It was in the early 2000s with flourishing community activity that it was decided the hall needed to be extended. In an effort to keep it affordable, 15 locals expressed interest in volunteering for the job, with local Chris Clarke agreeing to oversee the project. Chris made up the original drafts which were finalized by Linda Franklin.
Along with volunteers including Ron Power of Power Auto Body, Ryan Tanemura of Tanemura Electric, Garth Bauman, Phil Davies and many others they set to work in the year 2000. All the initial labour, material and other financing was taken up by the volunteers with granting and donations helping to finalize the project the following year.
Records express thanks to Big Foot Log Homes, Notch Hill Forest Products, Franklin Construction, Walper Lumber for donations, and Laverne and Barry Turner who volunteered to do ground work and prep.
The community activity continued to bloom in the 2000’s
In 2001 Hans Burl, Vai Berger and Janet Cloutier received Volunteer Service Awards from South Shuswap Community Society. As well as Chris Clarke receiving volunteer of the year in 2002.
In 2003 the SCA Celebrated 50 years as an association, with a community BBQ, face painting and “shuffles” the clown, courtesy of Joan Clarke.
By 2004 Clubs now include Karate, Art, Cards, Badminton, Ham Radio, Swimming, the Coffeehouse and Kids Club.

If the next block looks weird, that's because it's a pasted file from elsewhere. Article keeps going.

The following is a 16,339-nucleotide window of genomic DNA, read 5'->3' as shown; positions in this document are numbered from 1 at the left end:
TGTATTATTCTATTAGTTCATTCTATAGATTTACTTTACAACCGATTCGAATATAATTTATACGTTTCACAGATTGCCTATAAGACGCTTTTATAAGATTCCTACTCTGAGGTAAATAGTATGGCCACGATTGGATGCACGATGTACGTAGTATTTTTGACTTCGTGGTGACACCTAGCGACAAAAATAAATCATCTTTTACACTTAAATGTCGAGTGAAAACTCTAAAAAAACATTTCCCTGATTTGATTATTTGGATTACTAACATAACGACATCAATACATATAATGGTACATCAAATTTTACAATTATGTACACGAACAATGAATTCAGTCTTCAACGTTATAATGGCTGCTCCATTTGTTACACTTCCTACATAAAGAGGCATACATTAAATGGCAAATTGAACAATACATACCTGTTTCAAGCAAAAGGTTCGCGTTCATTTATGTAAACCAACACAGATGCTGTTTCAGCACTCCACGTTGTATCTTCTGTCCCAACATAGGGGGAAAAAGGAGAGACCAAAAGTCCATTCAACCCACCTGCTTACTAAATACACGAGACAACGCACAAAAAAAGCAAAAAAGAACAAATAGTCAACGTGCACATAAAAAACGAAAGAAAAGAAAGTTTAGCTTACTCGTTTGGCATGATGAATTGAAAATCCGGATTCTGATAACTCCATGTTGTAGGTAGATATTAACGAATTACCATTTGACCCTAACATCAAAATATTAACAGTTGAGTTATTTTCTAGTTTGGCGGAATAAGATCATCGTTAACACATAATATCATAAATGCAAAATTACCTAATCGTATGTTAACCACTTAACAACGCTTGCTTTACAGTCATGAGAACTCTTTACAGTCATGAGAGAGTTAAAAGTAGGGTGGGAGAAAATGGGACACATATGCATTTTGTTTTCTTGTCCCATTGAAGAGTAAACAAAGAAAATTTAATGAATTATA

In 2010 the SCA Board commit to raising funds for hall interior renovations and exterior expansion to bring facility up to date, with several upgrades to improve the facility’s energy efficient.
Annual plant & book sales were a fundraising staple, and along with harvest dances with Shuswap band Birchbark, special dance fundraisers organized by several volunteers, Halloween nights with the Tappen Sunnybrae Fire Dept, and grant applications all finally led to an interior and exterior makeover that bring you the Sunnybrae Hall we see today.
The SCA still continues to service the community today with a board of 8 volunteers and a very supportive Shuswap Community. And it is volunteer and community work that keeps these cerntal community facility’s alive, providing a space for all in the Shuswap area to share.
Thanks goes out to Gail Burkitt, Laura Burkitt, Lois Penner, Chris Clake, Karen Berger, Vicki Green and other past members of the association for helping to record, document and collate all this wonderful history.
In memory of a very treasured volunteer, we adjourn this piece in memory of Hans Burl of Mobley Road: a local community member who always took, and enjoyed, the opportunity to adjourn our general meetings.